5 Takeaways From Second Day of Amy Coney Barrett’s Confirmation Hearing

October 14, 2020by Katherine Tully-McManus and Michael Macagnone, CQ-Roll Call (TNS)
U.S. Supreme Court nominee Judge Amy Coney Barrett testifies during the second day of her confirmation hearing before the Senate Judiciary Committee on Capitol Hill on Capitol Hill in Washington on October 13, 2020. (Yuri Gripas/Abaca Press/TNS)

WASHINGTON — It was a very 2020 Supreme Court confirmation hearing Tuesday, as Amy Coney Barrett fielded her first round of questions on socially divisive issues from socially distanced members of the Senate Judiciary Committee.

Senate Republicans have said they want to hold a floor vote on Barrett’s nomination by the end of the month, likely just days before the Nov. 3 election and in the midst of a global pandemic that has turned Washington, and the country, on its head.

Across hours of Tuesday’s hearing, neither COVID-19 nor the election was ever far from anyone’s mind, making this confirmation different from any before. Abortion, health care and race dominated the day, and the nominee did her best to sidestep most questions.


Barrett resisted delving into the issue of systemic racism in American life or possible solutions. But she gave a raw and candid response to questions from Illinois Democrat Richard J. Durbin about the killing of George Floyd at the hands of police, which sparked nationwide protests and activism over racial justice.

Barrett said she had seen the video of Floyd’s death and described it as a serious and deeply personal issue for her multiracial family, which includes two Black children adopted from Haiti.

“Given that I have two Black children, that was very, very personal for my family,” Barrett said.

Barrett said her children “had the benefit of growing up in a cocoon where they had not experienced yet hatred or violence.” Her 17-year-old daughter Vivian was particularly affected by Floyd’s death.

“It was very difficult for her,” Barrett said. “We wept together in my room.”

Later in the day, Durbin told reporters that Barrett’s answer was personal and relatable.

“I thought it was a very genuine and human response, particularly from a mother, as she said, of a biracial family. And I get it. I’ve sat down with my grandkids and others to try to explain this horrible eight minutes and 46 seconds. She went through the same experiences as a mom,” Durbin said.

When discussing the broader issue of racism, Barrett declined to put “my finger on the nature of the problem” because they are “hotly contested policy questions.”

“I think it is an entirely uncontroversial and obvious statement, given as we talked about the George Floyd video, that racism persists in our country,” she said.

But she said as a judge, she isn’t in a position to make broader statements or prescriptions for solving racism.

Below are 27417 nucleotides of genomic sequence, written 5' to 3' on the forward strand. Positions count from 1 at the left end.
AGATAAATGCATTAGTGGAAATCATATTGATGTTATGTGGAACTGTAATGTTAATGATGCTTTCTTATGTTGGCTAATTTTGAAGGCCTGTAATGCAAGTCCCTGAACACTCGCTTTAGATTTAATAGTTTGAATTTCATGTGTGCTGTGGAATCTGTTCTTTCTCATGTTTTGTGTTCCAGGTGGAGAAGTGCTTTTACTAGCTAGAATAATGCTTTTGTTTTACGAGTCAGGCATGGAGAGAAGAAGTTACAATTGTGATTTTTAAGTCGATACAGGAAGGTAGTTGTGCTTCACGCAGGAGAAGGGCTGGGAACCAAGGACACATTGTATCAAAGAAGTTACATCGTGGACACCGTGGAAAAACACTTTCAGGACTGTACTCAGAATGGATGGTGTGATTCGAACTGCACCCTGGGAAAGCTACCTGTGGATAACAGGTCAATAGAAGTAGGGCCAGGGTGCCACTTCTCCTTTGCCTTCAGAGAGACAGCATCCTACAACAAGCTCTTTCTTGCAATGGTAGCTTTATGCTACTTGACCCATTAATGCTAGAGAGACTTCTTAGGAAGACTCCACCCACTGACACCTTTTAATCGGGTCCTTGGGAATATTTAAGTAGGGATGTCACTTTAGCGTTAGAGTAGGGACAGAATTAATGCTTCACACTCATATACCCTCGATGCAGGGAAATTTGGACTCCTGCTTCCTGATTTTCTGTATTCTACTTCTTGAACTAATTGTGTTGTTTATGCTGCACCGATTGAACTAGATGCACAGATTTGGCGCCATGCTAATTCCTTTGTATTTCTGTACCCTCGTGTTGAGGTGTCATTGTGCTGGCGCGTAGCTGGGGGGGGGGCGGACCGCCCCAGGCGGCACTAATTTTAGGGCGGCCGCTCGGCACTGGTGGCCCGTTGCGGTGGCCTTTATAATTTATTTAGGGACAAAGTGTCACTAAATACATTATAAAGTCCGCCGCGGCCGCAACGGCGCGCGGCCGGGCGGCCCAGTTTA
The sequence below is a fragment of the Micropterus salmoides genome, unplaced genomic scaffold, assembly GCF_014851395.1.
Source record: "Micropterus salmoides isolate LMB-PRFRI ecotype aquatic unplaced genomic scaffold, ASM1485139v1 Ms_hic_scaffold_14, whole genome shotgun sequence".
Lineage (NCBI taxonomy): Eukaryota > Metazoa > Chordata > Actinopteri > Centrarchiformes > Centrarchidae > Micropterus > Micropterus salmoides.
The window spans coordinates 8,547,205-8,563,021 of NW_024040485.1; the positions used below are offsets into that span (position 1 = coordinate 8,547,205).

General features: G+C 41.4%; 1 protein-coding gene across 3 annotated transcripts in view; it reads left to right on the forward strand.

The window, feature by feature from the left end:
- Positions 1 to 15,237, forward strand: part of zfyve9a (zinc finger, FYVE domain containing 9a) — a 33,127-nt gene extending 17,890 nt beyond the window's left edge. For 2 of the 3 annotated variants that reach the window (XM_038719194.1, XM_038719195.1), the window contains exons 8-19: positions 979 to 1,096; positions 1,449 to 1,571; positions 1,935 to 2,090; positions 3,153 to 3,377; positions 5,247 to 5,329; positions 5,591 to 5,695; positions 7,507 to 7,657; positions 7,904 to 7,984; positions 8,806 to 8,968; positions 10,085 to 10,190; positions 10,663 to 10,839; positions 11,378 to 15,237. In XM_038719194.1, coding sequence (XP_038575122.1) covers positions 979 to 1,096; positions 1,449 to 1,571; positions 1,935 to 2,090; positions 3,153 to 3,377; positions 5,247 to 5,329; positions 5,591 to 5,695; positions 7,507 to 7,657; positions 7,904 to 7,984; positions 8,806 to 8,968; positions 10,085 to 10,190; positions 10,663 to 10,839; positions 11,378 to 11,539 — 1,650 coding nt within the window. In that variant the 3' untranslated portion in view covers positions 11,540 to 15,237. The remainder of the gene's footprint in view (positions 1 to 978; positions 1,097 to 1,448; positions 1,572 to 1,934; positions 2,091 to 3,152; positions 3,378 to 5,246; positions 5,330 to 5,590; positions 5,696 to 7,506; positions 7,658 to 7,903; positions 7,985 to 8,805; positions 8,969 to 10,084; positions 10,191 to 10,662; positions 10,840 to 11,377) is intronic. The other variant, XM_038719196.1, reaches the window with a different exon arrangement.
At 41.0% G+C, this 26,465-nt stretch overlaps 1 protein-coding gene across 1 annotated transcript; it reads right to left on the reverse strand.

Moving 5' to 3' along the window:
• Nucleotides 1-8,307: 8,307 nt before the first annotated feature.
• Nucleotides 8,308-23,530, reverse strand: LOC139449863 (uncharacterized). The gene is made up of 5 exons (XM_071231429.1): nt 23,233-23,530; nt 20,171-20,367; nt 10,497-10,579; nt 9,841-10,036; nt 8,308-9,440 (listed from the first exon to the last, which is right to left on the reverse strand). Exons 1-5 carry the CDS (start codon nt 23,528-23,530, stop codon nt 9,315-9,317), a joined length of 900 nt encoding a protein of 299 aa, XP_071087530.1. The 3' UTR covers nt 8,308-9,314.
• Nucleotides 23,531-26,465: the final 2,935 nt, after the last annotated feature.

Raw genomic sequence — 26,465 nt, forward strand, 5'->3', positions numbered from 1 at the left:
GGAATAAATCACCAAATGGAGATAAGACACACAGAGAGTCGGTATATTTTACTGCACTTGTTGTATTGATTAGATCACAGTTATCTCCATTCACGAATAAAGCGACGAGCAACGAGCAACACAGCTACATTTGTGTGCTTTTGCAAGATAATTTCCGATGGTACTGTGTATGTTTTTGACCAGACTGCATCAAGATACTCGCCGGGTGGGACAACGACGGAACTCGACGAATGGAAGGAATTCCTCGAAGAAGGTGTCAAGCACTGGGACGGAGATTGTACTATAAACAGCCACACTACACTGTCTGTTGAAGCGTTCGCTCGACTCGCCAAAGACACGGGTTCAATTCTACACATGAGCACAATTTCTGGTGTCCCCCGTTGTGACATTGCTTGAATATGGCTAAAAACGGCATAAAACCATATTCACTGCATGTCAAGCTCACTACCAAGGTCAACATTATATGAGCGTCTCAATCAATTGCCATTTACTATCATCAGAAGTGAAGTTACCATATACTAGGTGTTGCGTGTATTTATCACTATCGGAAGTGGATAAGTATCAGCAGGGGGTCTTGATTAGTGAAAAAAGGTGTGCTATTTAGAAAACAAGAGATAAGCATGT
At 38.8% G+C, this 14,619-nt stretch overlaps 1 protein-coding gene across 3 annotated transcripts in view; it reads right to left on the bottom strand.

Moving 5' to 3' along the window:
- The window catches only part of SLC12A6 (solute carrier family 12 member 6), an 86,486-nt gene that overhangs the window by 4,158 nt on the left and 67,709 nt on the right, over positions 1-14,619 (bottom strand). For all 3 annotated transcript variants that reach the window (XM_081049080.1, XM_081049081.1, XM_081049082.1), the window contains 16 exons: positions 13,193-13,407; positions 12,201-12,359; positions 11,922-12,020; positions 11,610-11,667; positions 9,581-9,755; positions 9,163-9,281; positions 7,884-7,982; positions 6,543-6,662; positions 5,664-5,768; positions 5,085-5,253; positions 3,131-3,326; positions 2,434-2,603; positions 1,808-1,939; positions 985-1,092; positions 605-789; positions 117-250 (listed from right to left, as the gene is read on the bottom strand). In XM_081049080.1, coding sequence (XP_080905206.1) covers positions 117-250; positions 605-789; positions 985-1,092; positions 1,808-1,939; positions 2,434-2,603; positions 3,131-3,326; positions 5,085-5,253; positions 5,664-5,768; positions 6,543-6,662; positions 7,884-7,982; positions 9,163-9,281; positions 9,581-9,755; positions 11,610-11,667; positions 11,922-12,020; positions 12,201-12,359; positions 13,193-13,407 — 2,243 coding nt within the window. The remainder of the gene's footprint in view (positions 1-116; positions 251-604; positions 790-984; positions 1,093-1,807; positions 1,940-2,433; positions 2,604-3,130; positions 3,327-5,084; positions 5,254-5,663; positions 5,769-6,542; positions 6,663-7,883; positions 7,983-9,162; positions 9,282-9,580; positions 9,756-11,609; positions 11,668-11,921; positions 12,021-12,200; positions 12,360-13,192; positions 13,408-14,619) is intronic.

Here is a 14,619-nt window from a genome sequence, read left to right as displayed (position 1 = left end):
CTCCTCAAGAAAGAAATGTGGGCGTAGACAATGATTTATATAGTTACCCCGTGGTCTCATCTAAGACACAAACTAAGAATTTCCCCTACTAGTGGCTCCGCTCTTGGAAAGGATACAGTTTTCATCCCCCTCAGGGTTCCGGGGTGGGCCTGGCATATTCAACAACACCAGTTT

Two Senate Judiciary Republicans have tested positive for COVID-19 in the last two weeks — Utah’s Mike Lee and North Carolina’s Thom Tillis. Members of the public were not allowed in the hearing room, and several committee members appeared remotely. A handful of Democrats argued for the Senate — which has recessed until later this month, in part due to the virus — to consider economic relief legislation instead of wrangling over Barrett’s nomination.

“Maybe you’re trying to teach your first grader how to do a mute button to go to school, or maybe you’ve got a small business that you had to close down or that’s struggling,” Minnesota Democrat Amy Klobuchar said. “We should be doing something else right now. We shouldn’t be doing that. We should be passing coronavirus relief, like the House just did, which was a significant bill that would have been a big help.”

Lee and Tillis questioned Barrett in person Tuesday. Tillis, who spoke while not wearing a mask, cited a letter from his physician that he was no longer contagious, as Lee had done the day before.

A few Democrats, including Patrick J. Leahy of Vermont and vice presidential nominee Kamala Harris of California, appeared remotely because of safety concerns despite Chairman Lindsey Graham’s assurances that the committee was following all health protocols.

On his first day back in the Senate after isolating during his bout with COVID-19, Tillis stressed that the chamber, which has a fair number of high-risk individuals, was an “essential business.”

“I believe the Architect of the Capitol and our attending physicians here have taken great measures to make sure we can safely come to work, and I would encourage anybody who works in the Senate to come to work,” he said.


Many senators spent their 30 minutes making speeches. But when they did ask the nominee questions, Barrett frequently declined to answer, citing her position as a sitting judge on the 7th U.S. Circuit Court of Appeals.

She said she would offer no opinions about cases and had not discussed specific cases with the administration.